Heat Pumps use available heat.

Heat pumps on electric furnaces reduce energy use by drawing heat from outside air, using the same technology that air conditioners use to remove heat from indoor air.

 
Insulate with double paned windows.

Double glass panes provide an insulatilng air space between the panes, reducing heat transfer.

The metal oxide coating on Low e (emissive) glass helps to keep heat out.

 
Check for rebates.
Check for free diagnostic testing, and rebates from the City of Austin for installation of high efficiency AC systems, attic insulation, solar screens, weather-stripping, and other energy saving improvements to existing buildings.
 
Garden with natives.

Native landscaping that is suited to Austin's rainfall is a crucial part of building green.

Xeriscape landscapes are attractive, and reduce water and fertilizer needs.

Keep as much natural area on your lot as possible.

Water pervious materials such as open paving blocks or crushed granite allow water to percolate into the ground.

Rainwater catchment systems use gutters and barrels to catch water that falls on roofs.

 
Use water conservative appliances.

Check the water and energy usage before selecting appliances

Front loading washing machines use less energy and water.

Some dishwashers use less water and have no-heat drying.

Low flow toilets and showers reduce water usage.

 
Plan for cross ventilation.

Doors and windows should be placed to allow cross ventilation.

Lower inflow windows and higher outflow windows keeps air moving, since hot air rises.

 
Build smaller.

Build the minimum size that you need, and avoid creating costly excess space.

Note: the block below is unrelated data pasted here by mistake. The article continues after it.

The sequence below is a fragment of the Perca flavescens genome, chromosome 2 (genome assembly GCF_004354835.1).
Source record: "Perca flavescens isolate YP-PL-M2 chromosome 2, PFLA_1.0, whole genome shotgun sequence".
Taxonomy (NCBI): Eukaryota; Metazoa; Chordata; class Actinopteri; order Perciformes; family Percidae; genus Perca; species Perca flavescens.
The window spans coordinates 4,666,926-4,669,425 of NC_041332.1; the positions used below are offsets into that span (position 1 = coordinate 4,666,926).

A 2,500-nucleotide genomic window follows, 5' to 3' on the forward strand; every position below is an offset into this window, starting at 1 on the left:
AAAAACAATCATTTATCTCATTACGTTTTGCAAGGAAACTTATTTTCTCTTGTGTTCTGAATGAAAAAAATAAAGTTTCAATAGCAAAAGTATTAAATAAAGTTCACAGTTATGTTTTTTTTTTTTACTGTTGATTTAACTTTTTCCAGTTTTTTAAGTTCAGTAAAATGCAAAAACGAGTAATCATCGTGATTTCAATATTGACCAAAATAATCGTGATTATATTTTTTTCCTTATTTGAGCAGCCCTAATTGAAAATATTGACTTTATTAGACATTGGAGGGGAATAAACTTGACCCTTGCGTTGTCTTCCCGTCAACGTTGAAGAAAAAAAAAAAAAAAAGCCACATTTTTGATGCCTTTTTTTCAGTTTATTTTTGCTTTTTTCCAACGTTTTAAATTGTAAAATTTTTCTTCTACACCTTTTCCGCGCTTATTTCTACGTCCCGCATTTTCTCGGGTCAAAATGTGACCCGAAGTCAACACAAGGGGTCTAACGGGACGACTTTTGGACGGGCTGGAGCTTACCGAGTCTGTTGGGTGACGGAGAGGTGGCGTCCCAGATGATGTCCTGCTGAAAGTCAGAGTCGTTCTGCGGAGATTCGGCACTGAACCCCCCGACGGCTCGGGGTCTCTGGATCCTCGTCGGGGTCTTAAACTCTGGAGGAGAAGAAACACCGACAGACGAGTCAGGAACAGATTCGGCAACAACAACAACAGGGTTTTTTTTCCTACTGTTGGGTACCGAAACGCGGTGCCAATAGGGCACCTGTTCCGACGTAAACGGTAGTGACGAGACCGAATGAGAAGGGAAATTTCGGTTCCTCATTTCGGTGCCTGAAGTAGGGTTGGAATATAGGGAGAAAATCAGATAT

Careful design and use of space can expand the feel of a smaller home.

Re-designing an existing house is a way to preserve existing resources.

 
Recycle

Use materials with recycled content when possible, such as cellulose insulation, Thermo-ply, and lumber composites.

Construct an inexpensive compost bin for re-cycling yard waste for use as mulch in garden areas, reducing water and fertilizer needs.

Plan a place for re-cycling of household trash. This could be a storage bin in the kitchen, and a holding bin in the garage for paper, glass, plastic and metal.

 
Use renewable materials.

Consider deck materials made of plastics and waste wood.

Medium density fiberboard (MDF), a wood product used for interior trim and doors, does not contain formaldehyde.

Fiber-Cement siding and trim (Hardi-board) are very durable and fire retardant.

Use locally produced materials when possible.

Alternative building materials, such as rammed earth or insulated concrete are worth investigating.

Concrete floors utilize the foundation material as finish floor, saving materials and labor.

Recycled wood floors are a very attractive re-use of materials.

Bamboo floors are made from a rapidly renewable source.

Hard surface floors do not hold dust, molds, and allergens, and are very durable.

 
Safeguard your site.

Trees, vegetation and bird habitat on the site should be protected during the planning and building stages.

Native trees, grasses, rock outcroppings and natural drainage can be made a part of your building and landscaping design.

Reduce the impact to the building site as much as possible.

Make sure construction waste is properly disposed of, especially paints and solvents. Do not allow them to be buried on the site.

 
Use safe materials:

Use products that are biodegradable, non toxic, water based, and cold water compatible.

Avoid products that contain unnecessary dyes, ozone depleting chemicals, heavy metals, or known carcinogens.

Avoid solvent based finishes, particleboard, adhesives, some carpets, and other products that release volatile chemicals into the air.

Look for "green rated" carpets and other products.

Avoid pressure treated wood when possible, especially for play structures.

 

   
 
     
 
Copyright © 2002-2012 Roselind Hejl, et al. Roselind Hejl's Austin Real Estate Guide